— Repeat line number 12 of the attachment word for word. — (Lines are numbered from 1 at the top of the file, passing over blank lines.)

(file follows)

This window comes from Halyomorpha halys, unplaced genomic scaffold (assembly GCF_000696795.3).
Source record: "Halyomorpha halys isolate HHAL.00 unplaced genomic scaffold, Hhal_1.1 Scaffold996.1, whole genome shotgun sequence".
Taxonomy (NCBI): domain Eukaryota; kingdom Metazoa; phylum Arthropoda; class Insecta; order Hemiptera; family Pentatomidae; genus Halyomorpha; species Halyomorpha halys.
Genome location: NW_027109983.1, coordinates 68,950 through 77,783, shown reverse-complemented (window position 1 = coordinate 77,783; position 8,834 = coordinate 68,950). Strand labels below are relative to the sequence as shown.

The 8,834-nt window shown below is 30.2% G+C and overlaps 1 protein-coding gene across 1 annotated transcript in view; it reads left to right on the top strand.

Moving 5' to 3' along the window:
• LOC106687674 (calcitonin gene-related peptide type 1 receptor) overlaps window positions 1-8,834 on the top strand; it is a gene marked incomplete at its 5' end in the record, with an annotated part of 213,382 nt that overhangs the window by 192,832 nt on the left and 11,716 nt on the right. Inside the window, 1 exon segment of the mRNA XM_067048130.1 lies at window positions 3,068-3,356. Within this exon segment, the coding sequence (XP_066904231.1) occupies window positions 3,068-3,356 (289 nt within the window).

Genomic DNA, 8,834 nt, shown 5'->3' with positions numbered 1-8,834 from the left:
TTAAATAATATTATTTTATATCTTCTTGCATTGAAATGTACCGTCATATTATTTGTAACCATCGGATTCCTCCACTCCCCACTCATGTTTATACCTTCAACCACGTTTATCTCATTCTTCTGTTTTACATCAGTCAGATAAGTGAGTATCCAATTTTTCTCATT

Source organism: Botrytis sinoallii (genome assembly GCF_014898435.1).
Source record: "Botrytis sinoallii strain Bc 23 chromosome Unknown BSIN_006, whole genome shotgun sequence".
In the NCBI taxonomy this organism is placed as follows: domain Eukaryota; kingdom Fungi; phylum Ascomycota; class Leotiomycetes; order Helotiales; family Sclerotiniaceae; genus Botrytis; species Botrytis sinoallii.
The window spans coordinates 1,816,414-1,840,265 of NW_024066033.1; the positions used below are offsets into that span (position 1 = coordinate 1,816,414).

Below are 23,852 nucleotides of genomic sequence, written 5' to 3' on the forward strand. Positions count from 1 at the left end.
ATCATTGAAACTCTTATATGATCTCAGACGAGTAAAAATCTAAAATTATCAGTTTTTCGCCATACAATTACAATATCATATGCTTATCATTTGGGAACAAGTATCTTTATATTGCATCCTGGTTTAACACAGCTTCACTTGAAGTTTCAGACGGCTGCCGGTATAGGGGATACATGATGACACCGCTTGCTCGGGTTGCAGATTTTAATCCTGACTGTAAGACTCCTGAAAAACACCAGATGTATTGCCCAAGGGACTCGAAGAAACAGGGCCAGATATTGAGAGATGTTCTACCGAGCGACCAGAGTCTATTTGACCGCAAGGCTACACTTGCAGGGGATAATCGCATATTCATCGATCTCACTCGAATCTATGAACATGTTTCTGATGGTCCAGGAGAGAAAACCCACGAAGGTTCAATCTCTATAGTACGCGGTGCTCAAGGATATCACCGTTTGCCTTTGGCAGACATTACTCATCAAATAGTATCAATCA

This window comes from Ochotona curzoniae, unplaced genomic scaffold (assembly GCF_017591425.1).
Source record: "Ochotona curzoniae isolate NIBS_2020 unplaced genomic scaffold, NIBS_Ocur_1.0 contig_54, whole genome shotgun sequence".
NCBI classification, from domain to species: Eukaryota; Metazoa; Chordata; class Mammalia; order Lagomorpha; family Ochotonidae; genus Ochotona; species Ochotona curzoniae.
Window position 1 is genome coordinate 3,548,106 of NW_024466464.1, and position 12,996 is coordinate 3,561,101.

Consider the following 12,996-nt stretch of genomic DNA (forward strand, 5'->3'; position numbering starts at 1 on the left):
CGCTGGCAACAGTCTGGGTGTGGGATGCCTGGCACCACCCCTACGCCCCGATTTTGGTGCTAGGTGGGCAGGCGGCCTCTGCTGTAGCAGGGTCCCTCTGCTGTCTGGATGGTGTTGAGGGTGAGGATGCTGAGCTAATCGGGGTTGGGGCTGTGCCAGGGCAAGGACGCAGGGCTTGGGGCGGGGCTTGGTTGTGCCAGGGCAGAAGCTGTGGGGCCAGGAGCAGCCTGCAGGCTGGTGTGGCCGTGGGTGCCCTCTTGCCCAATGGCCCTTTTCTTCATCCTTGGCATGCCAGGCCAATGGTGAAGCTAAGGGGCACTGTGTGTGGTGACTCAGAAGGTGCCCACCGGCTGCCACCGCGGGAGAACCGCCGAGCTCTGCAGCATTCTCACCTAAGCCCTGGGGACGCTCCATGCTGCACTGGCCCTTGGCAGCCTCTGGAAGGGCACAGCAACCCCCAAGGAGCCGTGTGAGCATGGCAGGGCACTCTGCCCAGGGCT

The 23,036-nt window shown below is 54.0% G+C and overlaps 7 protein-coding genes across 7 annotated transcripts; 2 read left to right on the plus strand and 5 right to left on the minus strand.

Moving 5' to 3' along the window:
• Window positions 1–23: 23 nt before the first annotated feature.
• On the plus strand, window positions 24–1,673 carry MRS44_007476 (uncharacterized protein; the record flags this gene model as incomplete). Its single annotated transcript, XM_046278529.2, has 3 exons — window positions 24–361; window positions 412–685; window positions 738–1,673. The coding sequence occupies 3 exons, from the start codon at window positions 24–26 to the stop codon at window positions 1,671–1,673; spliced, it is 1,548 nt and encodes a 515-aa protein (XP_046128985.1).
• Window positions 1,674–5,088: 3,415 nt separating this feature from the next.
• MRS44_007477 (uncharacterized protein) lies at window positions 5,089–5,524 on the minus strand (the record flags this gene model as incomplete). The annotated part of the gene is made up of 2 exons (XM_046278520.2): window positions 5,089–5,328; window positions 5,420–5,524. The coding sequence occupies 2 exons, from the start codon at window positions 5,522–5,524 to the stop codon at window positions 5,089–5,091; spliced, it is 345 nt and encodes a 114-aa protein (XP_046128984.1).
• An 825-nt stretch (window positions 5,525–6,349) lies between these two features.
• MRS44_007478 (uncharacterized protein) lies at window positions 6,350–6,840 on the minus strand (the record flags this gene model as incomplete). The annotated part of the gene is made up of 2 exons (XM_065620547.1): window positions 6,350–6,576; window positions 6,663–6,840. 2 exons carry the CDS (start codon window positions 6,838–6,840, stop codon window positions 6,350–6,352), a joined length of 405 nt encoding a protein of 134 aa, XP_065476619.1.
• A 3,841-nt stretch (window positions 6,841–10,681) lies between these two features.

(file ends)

In the NCBI taxonomy this organism is placed as follows: domain Eukaryota; kingdom Fungi; phylum Ascomycota; class Leotiomycetes; order Helotiales; family Sclerotiniaceae; genus Botrytis; species Botrytis sinoallii.